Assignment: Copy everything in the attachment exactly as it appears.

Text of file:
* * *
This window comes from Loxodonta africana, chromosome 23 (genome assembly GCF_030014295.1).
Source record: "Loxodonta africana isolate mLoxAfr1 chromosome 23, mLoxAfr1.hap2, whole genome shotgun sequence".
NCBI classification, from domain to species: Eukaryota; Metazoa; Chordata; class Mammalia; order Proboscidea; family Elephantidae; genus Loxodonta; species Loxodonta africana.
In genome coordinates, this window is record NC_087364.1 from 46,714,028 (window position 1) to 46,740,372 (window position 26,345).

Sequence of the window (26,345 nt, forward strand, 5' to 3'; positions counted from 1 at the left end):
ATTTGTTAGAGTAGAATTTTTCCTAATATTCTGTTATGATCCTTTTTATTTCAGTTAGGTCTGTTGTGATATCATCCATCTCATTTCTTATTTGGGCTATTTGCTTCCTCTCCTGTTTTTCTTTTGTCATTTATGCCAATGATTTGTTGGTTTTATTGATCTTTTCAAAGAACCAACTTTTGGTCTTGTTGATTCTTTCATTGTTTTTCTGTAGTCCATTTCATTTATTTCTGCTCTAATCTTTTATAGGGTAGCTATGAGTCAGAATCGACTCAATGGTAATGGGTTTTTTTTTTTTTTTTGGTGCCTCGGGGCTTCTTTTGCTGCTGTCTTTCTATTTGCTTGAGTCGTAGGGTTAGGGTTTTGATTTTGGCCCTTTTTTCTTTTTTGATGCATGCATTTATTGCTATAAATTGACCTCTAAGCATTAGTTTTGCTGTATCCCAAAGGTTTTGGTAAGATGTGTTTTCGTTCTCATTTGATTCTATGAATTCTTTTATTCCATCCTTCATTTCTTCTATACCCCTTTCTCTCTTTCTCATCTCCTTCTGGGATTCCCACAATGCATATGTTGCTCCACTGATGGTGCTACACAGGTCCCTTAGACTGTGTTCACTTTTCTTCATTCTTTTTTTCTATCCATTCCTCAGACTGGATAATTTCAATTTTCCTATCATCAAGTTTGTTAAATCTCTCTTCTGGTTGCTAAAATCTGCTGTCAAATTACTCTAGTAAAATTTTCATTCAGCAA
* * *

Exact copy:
This window comes from Loxodonta africana, chromosome 23 (genome assembly GCF_030014295.1).
Source record: "Loxodonta africana isolate mLoxAfr1 chromosome 23, mLoxAfr1.hap2, whole genome shotgun sequence".
NCBI classification, from domain to species: Eukaryota; Metazoa; Chordata; class Mammalia; order Proboscidea; family Elephantidae; genus Loxodonta; species Loxodonta africana.
In genome coordinates, this window is record NC_087364.1 from 46,714,028 (window position 1) to 46,740,372 (window position 26,345).

Sequence of the window (26,345 nt, forward strand, 5' to 3'; positions counted from 1 at the left end):
ATTTGTTAGAGTAGAATTTTTCCTAATATTCTGTTATGATCCTTTTTATTTCAGTTAGGTCTGTTGTGATATCATCCATCTCATTTCTTATTTGGGCTATTTGCTTCCTCTCCTGTTTTTCTTTTGTCATTTATGCCAATGATTTGTTGGTTTTATTGATCTTTTCAAAGAACCAACTTTTGGTCTTGTTGATTCTTTCATTGTTTTTCTGTAGTCCATTTCATTTATTTCTGCTCTAATCTTTTATAGGGTAGCTATGAGTCAGAATCGACTCAATGGTAATGGGTTTTTTTTTTTTTTTTGGTGCCTCGGGGCTTCTTTTGCTGCTGTCTTTCTATTTGCTTGAGTCGTAGGGTTAGGGTTTTGATTTTGGCCCTTTTTTCTTTTTTGATGCATGCATTTATTGCTATAAATTGACCTCTAAGCATTAGTTTTGCTGTATCCCAAAGGTTTTGGTAAGATGTGTTTTCGTTCTCATTTGATTCTATGAATTCTTTTATTCCATCCTTCATTTCTTCTATACCCCTTTCTCTCTTTCTCATCTCCTTCTGGGATTCCCACAATGCATATGTTGCTCCACTGATGGTGCTACACAGGTCCCTTAGACTGTGTTCACTTTTCTTCATTCTTTTTTTCTATCCATTCCTCAGACTGGATAATTTCAATTTTCCTATCATCAAGTTTGTTAAATCTCTCTTCTGGTTGCTAAAATCTGCTGTCAAATTACTCTAGTAAAATTTTCATTCAGCAA